Creating a winning federal proposal strategy can be challenging. In theory teams must create persuasive and winning proposals. But how do you get there? Try a strategy-theme-discriminator tree on your next proposal to help your proposal stand out from competitors.

Study the RFP Evaluation Factors

To develop your S-T-D Tree, study the RFP Evaluation Factors, and identify your customer’s evaluation areas, items, factors, and subfactors. The subfactors might not be spelled out, so you may have to determine these lower level evaluation considerations from the RFP evaluation descriptions.

Strategy Tree


Tree Structure

Next, organize them into the S-T-D Tree structure. Note that the top-level Strategy will be essentially your “Mission Statement” for this federal proposal. If your objective for bidding is other than winning, such as just to introduce the customer to your capabilities for future business, this is where you would make that statement.

Next, under each RFP evaluation area (i.e., Technical, Management, Logistics, etc.) enter your Theme that you will substantiate by the following text. Be sure to tie your Theme to your customer’s reason for buying this product or service—if you can’t relate your Theme to your customer’s solicitation objective, you don’t have a winning theme because he won’t care. Ideally this should be a discriminator. Discriminators are features of your offering that benefit your customer in ways that your competitors do not. Your Theme should therefore show your Features-Benefits relationship. It should be unique to you, important to your customer, and one that you can convince your customer that you can and will deliver at an acceptable cost.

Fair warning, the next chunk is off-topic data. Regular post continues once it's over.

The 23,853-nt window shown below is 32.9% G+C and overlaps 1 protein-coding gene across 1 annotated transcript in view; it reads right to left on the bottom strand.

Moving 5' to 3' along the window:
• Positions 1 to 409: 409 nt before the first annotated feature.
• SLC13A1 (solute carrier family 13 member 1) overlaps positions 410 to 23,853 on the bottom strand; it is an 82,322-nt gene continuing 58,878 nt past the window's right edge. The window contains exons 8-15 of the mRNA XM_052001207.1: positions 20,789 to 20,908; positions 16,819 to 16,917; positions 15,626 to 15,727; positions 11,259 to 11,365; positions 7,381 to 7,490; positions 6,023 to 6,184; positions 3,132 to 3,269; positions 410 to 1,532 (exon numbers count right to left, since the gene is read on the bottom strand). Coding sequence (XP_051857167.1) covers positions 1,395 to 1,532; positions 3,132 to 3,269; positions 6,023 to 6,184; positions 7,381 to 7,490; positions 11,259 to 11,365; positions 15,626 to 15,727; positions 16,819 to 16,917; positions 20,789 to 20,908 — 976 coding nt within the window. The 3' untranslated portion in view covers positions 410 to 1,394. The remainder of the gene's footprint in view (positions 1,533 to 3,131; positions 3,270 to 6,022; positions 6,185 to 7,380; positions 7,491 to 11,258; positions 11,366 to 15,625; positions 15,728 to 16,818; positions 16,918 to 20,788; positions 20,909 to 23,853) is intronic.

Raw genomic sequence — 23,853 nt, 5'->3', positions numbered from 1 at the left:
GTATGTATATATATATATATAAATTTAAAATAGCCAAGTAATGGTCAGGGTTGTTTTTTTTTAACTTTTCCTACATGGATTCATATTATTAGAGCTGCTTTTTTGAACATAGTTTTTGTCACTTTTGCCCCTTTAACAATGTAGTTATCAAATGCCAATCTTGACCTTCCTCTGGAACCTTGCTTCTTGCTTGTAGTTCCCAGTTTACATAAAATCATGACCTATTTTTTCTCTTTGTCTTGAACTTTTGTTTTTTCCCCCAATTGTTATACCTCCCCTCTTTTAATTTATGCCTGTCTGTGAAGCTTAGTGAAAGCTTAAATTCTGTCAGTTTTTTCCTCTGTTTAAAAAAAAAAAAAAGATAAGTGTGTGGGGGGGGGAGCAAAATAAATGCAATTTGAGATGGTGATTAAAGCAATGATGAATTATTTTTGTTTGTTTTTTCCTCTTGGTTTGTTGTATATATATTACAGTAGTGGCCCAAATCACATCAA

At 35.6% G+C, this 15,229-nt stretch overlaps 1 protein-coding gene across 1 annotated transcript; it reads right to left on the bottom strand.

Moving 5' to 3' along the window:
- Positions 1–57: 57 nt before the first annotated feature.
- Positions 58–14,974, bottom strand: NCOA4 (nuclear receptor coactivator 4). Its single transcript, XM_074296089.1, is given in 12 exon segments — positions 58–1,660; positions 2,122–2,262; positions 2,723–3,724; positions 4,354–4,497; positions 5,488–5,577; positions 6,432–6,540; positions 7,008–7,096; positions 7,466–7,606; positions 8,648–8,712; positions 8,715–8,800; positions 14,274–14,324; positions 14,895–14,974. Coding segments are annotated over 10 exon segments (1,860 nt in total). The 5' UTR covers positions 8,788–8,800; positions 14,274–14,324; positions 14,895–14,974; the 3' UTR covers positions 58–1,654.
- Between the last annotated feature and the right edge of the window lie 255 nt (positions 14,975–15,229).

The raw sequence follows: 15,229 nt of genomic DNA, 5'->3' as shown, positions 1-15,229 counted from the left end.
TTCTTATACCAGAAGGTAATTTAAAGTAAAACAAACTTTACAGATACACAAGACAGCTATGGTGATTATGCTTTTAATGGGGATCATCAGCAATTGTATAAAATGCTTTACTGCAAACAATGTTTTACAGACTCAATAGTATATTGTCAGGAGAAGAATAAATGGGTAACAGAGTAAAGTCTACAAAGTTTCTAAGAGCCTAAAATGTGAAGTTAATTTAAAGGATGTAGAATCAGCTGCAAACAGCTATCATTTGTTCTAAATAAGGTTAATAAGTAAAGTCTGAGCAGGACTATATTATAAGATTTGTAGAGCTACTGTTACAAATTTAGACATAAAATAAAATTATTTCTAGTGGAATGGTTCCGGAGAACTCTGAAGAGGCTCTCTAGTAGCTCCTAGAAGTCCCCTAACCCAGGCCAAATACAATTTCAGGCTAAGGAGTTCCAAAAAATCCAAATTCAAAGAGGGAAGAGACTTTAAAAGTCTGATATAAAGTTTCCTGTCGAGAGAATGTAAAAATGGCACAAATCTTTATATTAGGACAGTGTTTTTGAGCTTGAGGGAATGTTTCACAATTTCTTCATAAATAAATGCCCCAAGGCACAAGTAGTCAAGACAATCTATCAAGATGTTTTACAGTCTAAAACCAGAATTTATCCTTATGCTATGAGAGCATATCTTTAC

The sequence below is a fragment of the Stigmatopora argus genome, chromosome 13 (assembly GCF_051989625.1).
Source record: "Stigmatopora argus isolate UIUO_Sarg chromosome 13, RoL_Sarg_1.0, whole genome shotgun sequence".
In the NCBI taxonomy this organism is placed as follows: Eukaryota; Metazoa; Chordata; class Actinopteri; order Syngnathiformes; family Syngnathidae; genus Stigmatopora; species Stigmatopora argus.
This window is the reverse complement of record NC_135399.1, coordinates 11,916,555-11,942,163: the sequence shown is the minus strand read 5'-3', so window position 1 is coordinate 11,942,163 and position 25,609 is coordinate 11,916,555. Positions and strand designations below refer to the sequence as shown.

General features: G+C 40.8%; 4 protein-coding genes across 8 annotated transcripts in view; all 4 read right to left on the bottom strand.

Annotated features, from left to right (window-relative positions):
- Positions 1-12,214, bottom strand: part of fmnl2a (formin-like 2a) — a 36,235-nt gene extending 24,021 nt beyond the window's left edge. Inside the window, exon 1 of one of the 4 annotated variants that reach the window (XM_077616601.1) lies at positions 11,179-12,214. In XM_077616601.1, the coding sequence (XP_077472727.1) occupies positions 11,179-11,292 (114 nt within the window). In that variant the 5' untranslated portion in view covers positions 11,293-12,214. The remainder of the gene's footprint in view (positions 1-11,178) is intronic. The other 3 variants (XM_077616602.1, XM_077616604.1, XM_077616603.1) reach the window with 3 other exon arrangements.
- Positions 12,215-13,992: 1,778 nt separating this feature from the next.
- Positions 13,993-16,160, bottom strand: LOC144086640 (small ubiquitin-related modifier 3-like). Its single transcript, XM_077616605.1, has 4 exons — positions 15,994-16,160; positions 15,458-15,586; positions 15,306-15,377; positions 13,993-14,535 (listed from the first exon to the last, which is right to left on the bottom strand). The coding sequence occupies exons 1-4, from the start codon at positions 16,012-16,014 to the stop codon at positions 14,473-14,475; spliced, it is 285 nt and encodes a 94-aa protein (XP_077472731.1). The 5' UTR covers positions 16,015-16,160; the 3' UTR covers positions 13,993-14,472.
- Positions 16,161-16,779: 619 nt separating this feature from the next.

Define Headlines

Finally, define the headlines that you will show at the start of each major proposal section (shown as “Evaluation Items” in the chart). Headlines, sometimes called “Theme Statements,” summarize the points you want to make in that section. I like to show them immediately following the paragraph number and title, italicized, centered, and boxed, in order to set them apart. It should be no longer than 30 words or so, and the shorter the better. It should be factual—in other words, not “we understand the problem, or “our offering will solve your problem.”

TIP: If you can use the form: “Our Widget reduces maintenance costs because….” This will be very powerful.

You should also use headlines after each numbered proposal paragraph. Headlines are very effective because they call the evaluators’ attention to your discriminators, features, and benefits when they first skim your proposal. Be sure, however, to fully substantiate your headline claims in the following text and illustrations. You will probably fine tune your headlines after the text is written.

These top-level statements are also effective in your Executive Summary because they call attention to your discriminators and relate them to your customer’s solicitation objectives.